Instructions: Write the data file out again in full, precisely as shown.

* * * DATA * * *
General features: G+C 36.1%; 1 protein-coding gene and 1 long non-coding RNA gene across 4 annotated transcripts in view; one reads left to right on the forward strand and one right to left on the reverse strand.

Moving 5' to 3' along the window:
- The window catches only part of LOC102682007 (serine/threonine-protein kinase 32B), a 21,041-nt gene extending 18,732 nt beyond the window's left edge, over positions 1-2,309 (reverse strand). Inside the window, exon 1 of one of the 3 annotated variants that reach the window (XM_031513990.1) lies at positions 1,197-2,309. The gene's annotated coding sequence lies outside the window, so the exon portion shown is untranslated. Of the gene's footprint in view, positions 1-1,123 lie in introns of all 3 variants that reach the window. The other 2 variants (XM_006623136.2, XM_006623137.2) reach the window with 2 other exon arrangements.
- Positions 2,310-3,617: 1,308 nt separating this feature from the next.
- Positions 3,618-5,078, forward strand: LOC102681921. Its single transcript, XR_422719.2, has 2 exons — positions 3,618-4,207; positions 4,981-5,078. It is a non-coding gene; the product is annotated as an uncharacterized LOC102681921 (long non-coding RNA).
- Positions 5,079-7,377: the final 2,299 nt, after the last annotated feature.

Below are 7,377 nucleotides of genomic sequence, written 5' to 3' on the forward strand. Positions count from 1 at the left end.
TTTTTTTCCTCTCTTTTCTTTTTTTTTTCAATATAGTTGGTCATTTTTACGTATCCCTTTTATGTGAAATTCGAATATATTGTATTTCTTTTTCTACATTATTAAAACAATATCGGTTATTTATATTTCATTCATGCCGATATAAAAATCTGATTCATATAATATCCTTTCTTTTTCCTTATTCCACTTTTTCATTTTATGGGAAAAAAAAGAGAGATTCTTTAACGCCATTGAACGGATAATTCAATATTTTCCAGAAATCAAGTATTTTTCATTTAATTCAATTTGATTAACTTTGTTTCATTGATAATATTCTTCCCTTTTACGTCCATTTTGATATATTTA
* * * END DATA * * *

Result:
General features: G+C 36.1%; 1 protein-coding gene and 1 long non-coding RNA gene across 4 annotated transcripts in view; one reads left to right on the forward strand and one right to left on the reverse strand.

Moving 5' to 3' along the window:
- The window catches only part of LOC102682007 (serine/threonine-protein kinase 32B), a 21,041-nt gene extending 18,732 nt beyond the window's left edge, over positions 1-2,309 (reverse strand). Inside the window, exon 1 of one of the 3 annotated variants that reach the window (XM_031513990.1) lies at positions 1,197-2,309. The gene's annotated coding sequence lies outside the window, so the exon portion shown is untranslated. Of the gene's footprint in view, positions 1-1,123 lie in introns of all 3 variants that reach the window. The other 2 variants (XM_006623136.2, XM_006623137.2) reach the window with 2 other exon arrangements.
- Positions 2,310-3,617: 1,308 nt separating this feature from the next.
- Positions 3,618-5,078, forward strand: LOC102681921. Its single transcript, XR_422719.2, has 2 exons — positions 3,618-4,207; positions 4,981-5,078. It is a non-coding gene; the product is annotated as an uncharacterized LOC102681921 (long non-coding RNA).
- Positions 5,079-7,377: the final 2,299 nt, after the last annotated feature.

Below are 7,377 nucleotides of genomic sequence, written 5' to 3' on the forward strand. Positions count from 1 at the left end.
TTTTTTTCCTCTCTTTTCTTTTTTTTTTCAATATAGTTGGTCATTTTTACGTATCCCTTTTATGTGAAATTCGAATATATTGTATTTCTTTTTCTACATTATTAAAACAATATCGGTTATTTATATTTCATTCATGCCGATATAAAAATCTGATTCATATAATATCCTTTCTTTTTCCTTATTCCACTTTTTCATTTTATGGGAAAAAAAAGAGAGATTCTTTAACGCCATTGAACGGATAATTCAATATTTTCCAGAAATCAAGTATTTTTCATTTAATTCAATTTGATTAACTTTGTTTCATTGATAATATTCTTCCCTTTTACGTCCATTTTGATATATTTA